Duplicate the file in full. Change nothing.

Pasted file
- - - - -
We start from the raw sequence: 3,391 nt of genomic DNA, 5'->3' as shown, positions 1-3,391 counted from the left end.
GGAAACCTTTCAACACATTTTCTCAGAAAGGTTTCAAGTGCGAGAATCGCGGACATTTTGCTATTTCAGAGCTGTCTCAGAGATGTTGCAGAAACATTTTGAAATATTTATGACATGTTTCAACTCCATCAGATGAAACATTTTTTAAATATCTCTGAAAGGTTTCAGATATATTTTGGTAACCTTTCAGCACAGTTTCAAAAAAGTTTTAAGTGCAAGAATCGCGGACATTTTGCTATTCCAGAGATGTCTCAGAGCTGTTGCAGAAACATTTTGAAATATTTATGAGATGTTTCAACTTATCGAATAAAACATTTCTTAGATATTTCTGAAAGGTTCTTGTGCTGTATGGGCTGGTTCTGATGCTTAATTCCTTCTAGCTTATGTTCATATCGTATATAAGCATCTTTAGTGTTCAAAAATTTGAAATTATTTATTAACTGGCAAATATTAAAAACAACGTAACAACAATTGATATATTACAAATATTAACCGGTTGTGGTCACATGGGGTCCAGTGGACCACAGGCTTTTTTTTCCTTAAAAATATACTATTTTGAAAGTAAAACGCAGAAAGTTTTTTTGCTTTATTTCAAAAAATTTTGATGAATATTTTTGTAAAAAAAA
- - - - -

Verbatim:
We start from the raw sequence: 3,391 nt of genomic DNA, 5'->3' as shown, positions 1-3,391 counted from the left end.
GGAAACCTTTCAACACATTTTCTCAGAAAGGTTTCAAGTGCGAGAATCGCGGACATTTTGCTATTTCAGAGCTGTCTCAGAGATGTTGCAGAAACATTTTGAAATATTTATGACATGTTTCAACTCCATCAGATGAAACATTTTTTAAATATCTCTGAAAGGTTTCAGATATATTTTGGTAACCTTTCAGCACAGTTTCAAAAAAGTTTTAAGTGCAAGAATCGCGGACATTTTGCTATTCCAGAGATGTCTCAGAGCTGTTGCAGAAACATTTTGAAATATTTATGAGATGTTTCAACTTATCGAATAAAACATTTCTTAGATATTTCTGAAAGGTTCTTGTGCTGTATGGGCTGGTTCTGATGCTTAATTCCTTCTAGCTTATGTTCATATCGTATATAAGCATCTTTAGTGTTCAAAAATTTGAAATTATTTATTAACTGGCAAATATTAAAAACAACGTAACAACAATTGATATATTACAAATATTAACCGGTTGTGGTCACATGGGGTCCAGTGGACCACAGGCTTTTTTTTCCTTAAAAATATACTATTTTGAAAGTAAAACGCAGAAAGTTTTTTTGCTTTATTTCAAAAAATTTTGATGAATATTTTTGTAAAAAAAA